For many years, my family had an unstable neighbor who would constantly walk on our lawn and throw sticks and garbage onto our property. We tried speaking to her, with no success. This past summer, we installed a fence and a wall of trees between the two properties. During the fence installation, the lady approached us to dissuade us from
“Not like Avraham who called the Beis Hamikdash ‘mountain,’ and not like Yitzchok who called it ‘field’ but rather like Ya’akov who called it ‘house’” (Pesachim 88a).
The Beis Hamikdash serves as a mountain, har, a place to ascend to. A place that inspires one to feel that he is in the shadow of the Shechina, the Divine Presence. That is the
This week’s parsha, Vayeitzei, is where we first encounter Yaakov’s future wives. His most beloved wife, Rachel, is the first wife we are told about. When Yaakov asks the people in the land if they know who Rachel’s father Lavan is, they answer him that Lavan is doing well and that his daughter is coming with
All of us occasionally find ourselves in situations where we may need to offer constructive criticism. Yet, effective and constructive criticism is an art form. Indeed, the Talmud (Eruchin 16b) notes that Rabbi Tarfon expressed doubt that any one of his contemporaries could properly accept criticism, while Rabbi
Have you ever looked at old pictures of yourself and thought about how different you are than the person in the picture?
Life itself is an experience that changes us, whether we like it or not.
Recently my wife and I were leafing through a scrapbook chronicling the
You woke up on what is called, “the wrong side of the bed.” Is it forbidden to remain in this state? Are we obligated to go through specific thought processes to “get out of it?” Is it a mitzvah to do so? Is the song, “Mitzvah Gedolah L’hios b’Simcha Tamid, It is a great mitzvah to be in a state of constant joy” really true?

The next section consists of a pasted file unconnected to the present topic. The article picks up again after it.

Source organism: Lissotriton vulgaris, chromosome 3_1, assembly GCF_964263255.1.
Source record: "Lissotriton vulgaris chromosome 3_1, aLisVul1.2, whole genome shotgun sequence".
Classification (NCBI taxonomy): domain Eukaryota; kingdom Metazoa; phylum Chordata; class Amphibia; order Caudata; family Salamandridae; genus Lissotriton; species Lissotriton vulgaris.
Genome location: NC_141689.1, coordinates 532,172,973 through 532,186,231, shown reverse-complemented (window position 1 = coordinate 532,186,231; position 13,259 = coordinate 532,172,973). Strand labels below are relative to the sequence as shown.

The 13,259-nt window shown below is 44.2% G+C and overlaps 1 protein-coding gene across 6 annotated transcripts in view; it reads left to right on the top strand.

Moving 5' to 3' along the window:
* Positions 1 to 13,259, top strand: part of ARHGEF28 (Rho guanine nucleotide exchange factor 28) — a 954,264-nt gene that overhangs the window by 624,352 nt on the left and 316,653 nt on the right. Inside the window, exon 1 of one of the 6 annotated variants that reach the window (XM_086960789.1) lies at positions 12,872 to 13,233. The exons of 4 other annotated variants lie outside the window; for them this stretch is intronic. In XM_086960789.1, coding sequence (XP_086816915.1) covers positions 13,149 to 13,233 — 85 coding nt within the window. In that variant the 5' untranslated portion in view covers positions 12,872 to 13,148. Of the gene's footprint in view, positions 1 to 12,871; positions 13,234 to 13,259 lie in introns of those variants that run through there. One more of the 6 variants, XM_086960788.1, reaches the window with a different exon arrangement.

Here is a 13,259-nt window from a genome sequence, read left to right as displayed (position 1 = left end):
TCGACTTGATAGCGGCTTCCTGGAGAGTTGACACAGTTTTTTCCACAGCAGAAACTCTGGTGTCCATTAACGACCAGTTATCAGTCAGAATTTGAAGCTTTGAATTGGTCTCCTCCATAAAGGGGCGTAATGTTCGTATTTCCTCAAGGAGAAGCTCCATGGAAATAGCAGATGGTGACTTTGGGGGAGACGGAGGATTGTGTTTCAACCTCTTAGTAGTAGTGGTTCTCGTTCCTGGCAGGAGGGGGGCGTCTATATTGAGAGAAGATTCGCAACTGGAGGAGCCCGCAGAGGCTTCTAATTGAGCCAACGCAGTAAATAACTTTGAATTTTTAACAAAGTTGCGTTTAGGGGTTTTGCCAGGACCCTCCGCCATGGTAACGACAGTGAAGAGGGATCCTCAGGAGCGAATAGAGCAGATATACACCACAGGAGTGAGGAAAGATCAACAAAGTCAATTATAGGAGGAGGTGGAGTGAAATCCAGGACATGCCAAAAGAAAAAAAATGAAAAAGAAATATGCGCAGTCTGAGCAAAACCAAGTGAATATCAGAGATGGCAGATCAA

(Courtesy of Anshe Chesed) This past week, members of Linden’s Congregation Anshe Chesed completed Seder Zeraim with the Mishna Yomi cycle. Thanks to Rabbi Yossi Katz’s daily Mishna podcast, the participants learned 655 Mishnayos in under a year. They reached this tremendous achievement by consistently learning two Mishnayos a
(Courtesy of OU) Last week, about 1,500 students from 12 middle schools, including from the Five Towns and Teaneck, embarked on a Torah learning journey as part of the Orthodox Union’s Torah Initiative’s “All Mishnah
The Netziv (Naftali Zvi Yehuda Berlin, 1816–1893, dean of the Yeshiva in Volozhin) made the astute observation that Isaac and Rebecca seem to suffer from a lack of communication. He noted that Rebecca’s “relationship with Isaac was not the same as that between Sarah and Abraham or Rachel and Jacob. When they had a problem, they were not afraid to speak
During a two-day deep dive into OU kosher’s policy to certify “dairy English muffins,” a thoughtful talmid raised a fundamental question: Does Hashem truly care about all these details? Why do we devote so much attention to English muffins? Why the obsession with minutiae?
I asked for an evening to prepare a thoughtful response. Here is what I told the
Thanksgiving is a non-Jewish holiday which is so charming that it deeply resonates with religious Jews. The holiday is not overtly Christian, but, instead, is pivoted upon the universal value of gratitude, a trait which is enshrined in Judaism through numerous experiences such as a “toda” sacrifice for escaping a perilous situation, or through chagim
Editor's note: This series is reprinted with permission from “Insights & Attitudes: Torah Essays on Fundamental Halachic and Hashkafic Issues,” a publication of TorahWeb.org. The book contains multiple articles, organized by parsha, by Rabbi Hershel Schachter and Rabbi Mayer Twersky.
The Torah tells us that a kosher animal is one which has